Self tending jib

Discussion in 'Sailboats' started by Charly, Jan 23, 2015.

  1. Charly
    Joined: Dec 2009
    Posts: 429
    Likes: 32, Points: 0, Legacy Rep: 377
    Location: st simons island ga

    Charly Senior Member

    hey guys, I am setting up a homebuilt cat for the first time.

    The plans call for a self tending jib, with a Schaefer track, two blocks on cars, and a block at the clew.

    I have zero experience with self tenders. The first question I have is- How do you backwind the sail when you need to heave to or get out of irons?
    Thanks
     
  2. Richard Woods
    Joined: Jun 2006
    Posts: 2,179
    Likes: 145, Points: 63, Legacy Rep: 1244
    Location: UK, USA and Canada

    Richard Woods Woods Designs

    You hold the clew by hand to back the sail. And, as you'll need barber haulers when off wind to control twist, you can use those when you heave to or sail off an anchor

    Most modern catamarans don't get in irons

    Richard Woods
     
  3. philSweet
    Joined: May 2008
    Posts: 2,233
    Likes: 140, Points: 63, Legacy Rep: 1082
    Location: Beaufort, SC and H'ville, NC

    philSweet Senior Member

    Can you post a sketch of the jib arrangement?
     
  4. Charlyipad
    Joined: May 2014
    Posts: 218
    Likes: 7, Points: 18, Legacy Rep: 57
    Location: St Simons is ga

    Charlyipad Senior Member

    Phil, I can't tonight on this iPad, but it has a seven foot t track set up just forward of the mast. the plans aren't real specific about how to set it up. Seems to me that with two separate standup blocks on the track and then a block set up on the clew, you would start at a becket on the clew? Then through one block and back up to the clew, then to the other standup block, and then I guess it is up to the individual needs to lead the sheet from there to somewhere it can be handled the easiest. in my case that would be back to the helm.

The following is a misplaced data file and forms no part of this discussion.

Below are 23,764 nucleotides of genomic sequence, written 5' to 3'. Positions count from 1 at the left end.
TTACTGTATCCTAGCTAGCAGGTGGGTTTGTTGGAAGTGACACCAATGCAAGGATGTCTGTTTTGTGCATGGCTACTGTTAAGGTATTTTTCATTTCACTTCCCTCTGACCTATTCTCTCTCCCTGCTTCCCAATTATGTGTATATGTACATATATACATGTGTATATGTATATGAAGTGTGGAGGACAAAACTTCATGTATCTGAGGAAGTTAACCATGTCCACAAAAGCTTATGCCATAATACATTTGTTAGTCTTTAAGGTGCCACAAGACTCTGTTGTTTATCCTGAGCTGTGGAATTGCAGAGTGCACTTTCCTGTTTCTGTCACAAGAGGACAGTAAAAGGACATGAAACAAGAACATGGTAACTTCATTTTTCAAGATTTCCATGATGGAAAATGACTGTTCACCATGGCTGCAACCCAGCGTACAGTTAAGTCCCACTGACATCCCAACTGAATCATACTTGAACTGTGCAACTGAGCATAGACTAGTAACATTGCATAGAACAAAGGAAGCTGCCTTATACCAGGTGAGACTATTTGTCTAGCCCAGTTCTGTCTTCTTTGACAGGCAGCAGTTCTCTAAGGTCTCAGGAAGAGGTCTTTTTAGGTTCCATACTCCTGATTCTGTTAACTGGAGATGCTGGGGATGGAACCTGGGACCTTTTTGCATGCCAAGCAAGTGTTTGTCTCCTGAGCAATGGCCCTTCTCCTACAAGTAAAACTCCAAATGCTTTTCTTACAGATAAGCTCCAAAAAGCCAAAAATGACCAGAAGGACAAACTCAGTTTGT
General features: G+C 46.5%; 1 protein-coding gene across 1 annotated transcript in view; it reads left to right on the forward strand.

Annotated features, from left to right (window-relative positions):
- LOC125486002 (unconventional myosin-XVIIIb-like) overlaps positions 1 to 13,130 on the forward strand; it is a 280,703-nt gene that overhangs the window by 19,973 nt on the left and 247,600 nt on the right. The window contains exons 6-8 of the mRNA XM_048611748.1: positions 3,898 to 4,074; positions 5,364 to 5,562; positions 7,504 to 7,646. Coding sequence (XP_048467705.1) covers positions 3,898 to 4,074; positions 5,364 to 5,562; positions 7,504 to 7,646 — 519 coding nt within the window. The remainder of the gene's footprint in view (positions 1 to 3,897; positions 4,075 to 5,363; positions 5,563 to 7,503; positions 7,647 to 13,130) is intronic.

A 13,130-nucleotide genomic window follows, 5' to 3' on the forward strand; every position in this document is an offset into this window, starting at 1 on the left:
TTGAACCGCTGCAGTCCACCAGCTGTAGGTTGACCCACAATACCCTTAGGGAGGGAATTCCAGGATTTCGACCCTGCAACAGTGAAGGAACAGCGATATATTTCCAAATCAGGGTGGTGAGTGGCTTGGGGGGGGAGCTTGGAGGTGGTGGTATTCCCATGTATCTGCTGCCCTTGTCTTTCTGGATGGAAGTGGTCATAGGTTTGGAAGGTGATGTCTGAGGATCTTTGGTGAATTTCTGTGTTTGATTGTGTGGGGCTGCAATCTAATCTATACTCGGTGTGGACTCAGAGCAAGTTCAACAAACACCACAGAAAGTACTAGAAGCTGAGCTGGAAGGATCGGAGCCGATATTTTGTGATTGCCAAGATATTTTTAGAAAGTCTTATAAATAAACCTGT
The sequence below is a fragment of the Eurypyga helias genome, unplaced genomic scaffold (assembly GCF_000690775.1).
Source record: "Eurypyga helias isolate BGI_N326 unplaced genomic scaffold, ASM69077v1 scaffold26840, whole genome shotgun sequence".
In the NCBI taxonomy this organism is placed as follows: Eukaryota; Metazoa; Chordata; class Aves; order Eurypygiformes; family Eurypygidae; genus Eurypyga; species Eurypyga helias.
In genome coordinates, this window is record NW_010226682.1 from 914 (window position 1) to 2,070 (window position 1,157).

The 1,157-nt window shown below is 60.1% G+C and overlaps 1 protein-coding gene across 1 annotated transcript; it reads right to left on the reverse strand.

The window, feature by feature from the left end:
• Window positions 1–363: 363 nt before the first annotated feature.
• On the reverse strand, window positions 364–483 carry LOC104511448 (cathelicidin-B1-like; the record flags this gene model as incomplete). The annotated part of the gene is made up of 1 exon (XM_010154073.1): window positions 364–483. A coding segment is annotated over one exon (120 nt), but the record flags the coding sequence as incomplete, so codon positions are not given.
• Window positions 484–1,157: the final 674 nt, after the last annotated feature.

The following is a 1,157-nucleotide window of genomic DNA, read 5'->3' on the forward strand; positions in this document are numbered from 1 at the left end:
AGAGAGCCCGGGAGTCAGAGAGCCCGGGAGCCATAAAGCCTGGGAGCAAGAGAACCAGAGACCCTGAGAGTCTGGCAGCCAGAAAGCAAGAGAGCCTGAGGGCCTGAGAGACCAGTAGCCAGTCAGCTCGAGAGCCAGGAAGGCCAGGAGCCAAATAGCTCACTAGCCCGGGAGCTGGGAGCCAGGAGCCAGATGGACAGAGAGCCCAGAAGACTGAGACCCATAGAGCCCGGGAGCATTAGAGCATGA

I have no idea yet how this boat is going to respond, but I want be able to control the sheets and the daggerboard controls from the helm, and that includes back winding the jib.

    Any comments appreciated

    Here is a page from the study plans. Fwiw
    http://www.multihulldesigns.com/images/charter/36chcatTOP.GIF
     
  5. gggGuest
    Joined: Feb 2005
    Posts: 808
    Likes: 17, Points: 18, Legacy Rep: 76
    Location: UK

    gggGuest ...

    I've seen boats rigged with backing lines, which were just light lines led to the car via fairlead at the end of the track and back to somewhere handy. Normally loose, you just grabbed one if you needed to back the jib. No cleats, just the end fastened.
     
  6. Charly
    Joined: Dec 2009
    Posts: 429
    Likes: 32, Points: 0, Legacy Rep: 377
    Location: st simons island ga

    Charly Senior Member

    I could do that easy enough. It would make the deck more complicated though, and it seems to me, the whole point of the self tending exercise is to simplify the deck. The thing I am wondering at this point is self tending worth the trouble? I have to do something real soon, and whatever it is, is probably going to be expensive:confused: